Category Archives: self-publishing


Lessons from the romance industry

A few weeks ago, the wonderful people at Long Island Romance Writers asked me to speak at their annual luncheon. What follows is the speech I gave at that event:

In the summer of 1999, I had completed my freshman year of college and realized that the money I had saved up throughout high school to spend in college was all gone. I knew that what I made working at the mall Record Town for three months wasn’t going to keep me going through another year, so I made the obvious choice: I sat down in front of my school’s career database and applied for 40 part-time jobs. I was not careful about my choices. I had two criteria: they paid at least minimum wage and they were at least relatively easy to get to from my dorm.

The next day, I received a message that I had missed a call from Stacey Glick at what was then Jane Dystel Literary Management. At this time in my life, I was so scared of speaking to strangers that I would write down scripts of possible sentences I could use on the phone. “Hello, this is Jim McCarthy,” I wrote down. In case I forgot?

Within 24 hours, I had been interviewed, offered the job, and accepted. Knowing how awkward I was at the time, I can only think that there was a dearth of viable candidates. Here’s what I knew on my first day at a literary agency: Nothing. I knew nothing. I didn’t know what an agent was or what they did. I DID know that Judge Judy was on the client list. This was enough for me to feel preeeeeeetty fancy.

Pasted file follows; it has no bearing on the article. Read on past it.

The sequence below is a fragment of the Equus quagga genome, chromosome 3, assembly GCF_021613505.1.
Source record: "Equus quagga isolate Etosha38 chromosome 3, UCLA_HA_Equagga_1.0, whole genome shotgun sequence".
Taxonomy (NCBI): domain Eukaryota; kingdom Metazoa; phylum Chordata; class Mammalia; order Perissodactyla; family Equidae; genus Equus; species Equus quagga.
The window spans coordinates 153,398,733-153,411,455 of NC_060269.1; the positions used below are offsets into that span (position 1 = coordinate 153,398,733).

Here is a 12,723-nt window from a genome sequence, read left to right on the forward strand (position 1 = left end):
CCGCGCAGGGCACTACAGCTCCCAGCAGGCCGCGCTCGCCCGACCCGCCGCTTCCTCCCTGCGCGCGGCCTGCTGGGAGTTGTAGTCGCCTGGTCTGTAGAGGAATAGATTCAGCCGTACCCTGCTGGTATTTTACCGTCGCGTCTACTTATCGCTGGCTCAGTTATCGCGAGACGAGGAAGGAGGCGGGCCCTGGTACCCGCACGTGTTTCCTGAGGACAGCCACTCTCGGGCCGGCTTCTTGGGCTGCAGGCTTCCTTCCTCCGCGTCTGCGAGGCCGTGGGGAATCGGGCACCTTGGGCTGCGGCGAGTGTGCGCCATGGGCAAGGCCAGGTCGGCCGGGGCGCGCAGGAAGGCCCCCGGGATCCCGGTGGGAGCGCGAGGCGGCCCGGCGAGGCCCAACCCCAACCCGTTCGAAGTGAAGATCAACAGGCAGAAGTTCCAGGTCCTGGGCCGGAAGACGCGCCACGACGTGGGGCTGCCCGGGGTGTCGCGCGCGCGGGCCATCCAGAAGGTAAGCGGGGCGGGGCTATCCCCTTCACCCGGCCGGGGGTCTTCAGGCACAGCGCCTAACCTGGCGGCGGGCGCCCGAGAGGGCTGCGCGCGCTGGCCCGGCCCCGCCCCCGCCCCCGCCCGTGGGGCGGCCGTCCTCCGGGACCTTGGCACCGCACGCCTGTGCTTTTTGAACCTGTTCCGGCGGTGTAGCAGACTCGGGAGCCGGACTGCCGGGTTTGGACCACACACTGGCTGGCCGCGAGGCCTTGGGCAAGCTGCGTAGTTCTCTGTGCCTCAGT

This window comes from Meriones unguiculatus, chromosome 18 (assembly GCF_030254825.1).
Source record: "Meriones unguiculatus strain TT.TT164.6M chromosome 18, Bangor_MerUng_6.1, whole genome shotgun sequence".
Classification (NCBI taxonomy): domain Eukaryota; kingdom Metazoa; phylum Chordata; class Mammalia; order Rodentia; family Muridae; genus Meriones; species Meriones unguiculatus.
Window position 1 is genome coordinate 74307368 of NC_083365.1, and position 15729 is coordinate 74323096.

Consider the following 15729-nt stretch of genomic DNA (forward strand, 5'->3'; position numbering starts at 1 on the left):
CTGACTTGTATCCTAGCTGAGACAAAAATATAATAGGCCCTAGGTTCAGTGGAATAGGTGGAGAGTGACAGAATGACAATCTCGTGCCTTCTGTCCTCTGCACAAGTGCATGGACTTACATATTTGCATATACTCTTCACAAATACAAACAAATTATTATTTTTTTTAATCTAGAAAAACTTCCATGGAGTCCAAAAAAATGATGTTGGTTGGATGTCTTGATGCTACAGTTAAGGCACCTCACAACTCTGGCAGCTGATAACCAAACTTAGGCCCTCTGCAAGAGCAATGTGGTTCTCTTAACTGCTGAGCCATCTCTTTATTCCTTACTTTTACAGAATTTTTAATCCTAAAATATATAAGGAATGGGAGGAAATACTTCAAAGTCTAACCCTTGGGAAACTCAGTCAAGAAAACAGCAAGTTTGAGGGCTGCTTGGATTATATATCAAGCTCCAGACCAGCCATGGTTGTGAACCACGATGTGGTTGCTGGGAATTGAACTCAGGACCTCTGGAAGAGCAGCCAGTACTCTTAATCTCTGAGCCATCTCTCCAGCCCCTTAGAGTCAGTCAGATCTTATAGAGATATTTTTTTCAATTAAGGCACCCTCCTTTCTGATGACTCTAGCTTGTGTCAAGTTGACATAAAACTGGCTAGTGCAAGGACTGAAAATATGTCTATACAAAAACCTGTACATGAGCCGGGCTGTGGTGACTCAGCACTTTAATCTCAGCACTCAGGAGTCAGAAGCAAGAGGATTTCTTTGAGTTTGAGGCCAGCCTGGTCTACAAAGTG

I interned off and on for a few years. I quit three times because I thought I needed to go get internships that would help me in my future career. Considering I majored in Architectural History and minored in Dramatic Literature and Women’s Studies, I welcome you all to imagine what that alternate career might have been.

The day I graduated from college, someone quit the agency. Miriam Goderich sat me down and said, “Listen, we’ll give you a job, but if you quit one more time, you can never come back.”

When I started to sign on my own clients in 2003, I didn’t really know what I would be looking for. I always heard how hard fiction was to sell, but I also knew that it was what I loved to read. My favorite authors through high school had been Stephen King and Jackie Collins. I wanted to read about what would happen if Lucky Santangelo had to visit Salem’s Lot. Conveniently for me, paranormal romance was beginning to break out. I hitched my wagon to that train and was off and running.

In the 12 years since I signed my first client, a lot of things have changed, and a lot of trends have come and gone. I represented chick lit until its ignoble death. I was selling vampire novels when they were the only things people wanted. I was selling vampire novels when they were the only thing NO ONE wanted. (On a side note, I asked Miriam Goderich to edit this speech for me, and she included this comment here: “This is the place to mention my philosophy that vampires and Elvis will always sell.”)

I’ve been told that the market for contemporary romance is dead. I’ve been told that the market for contemporary romance is super vibrant and then watched it become all that anyone seemed to buy for six months until lists were declared over-saturated with…contemporary romance.

I’ve witnessed the rise and fall and rise of self-publishing. I saw authors who struggled for years become millionaires. I saw bestselling authors whose sales slowed to a trickle.

I’ve had phone calls where I was told that novels with black protagonists are too hard to sell into the market. I’ve seen the WeNeedDiverseBooks campaign start to make a wonderful difference.

I’ve heard the romance industry derided for being the silly, frilly, fluffy stepsister of publishing. I’ve…okay, actually that still happens, and you know what? Screw ‘em. Romance is a $1.4 BILLION dollar a year industry that makes up a larger market share than any other genre by a large margin.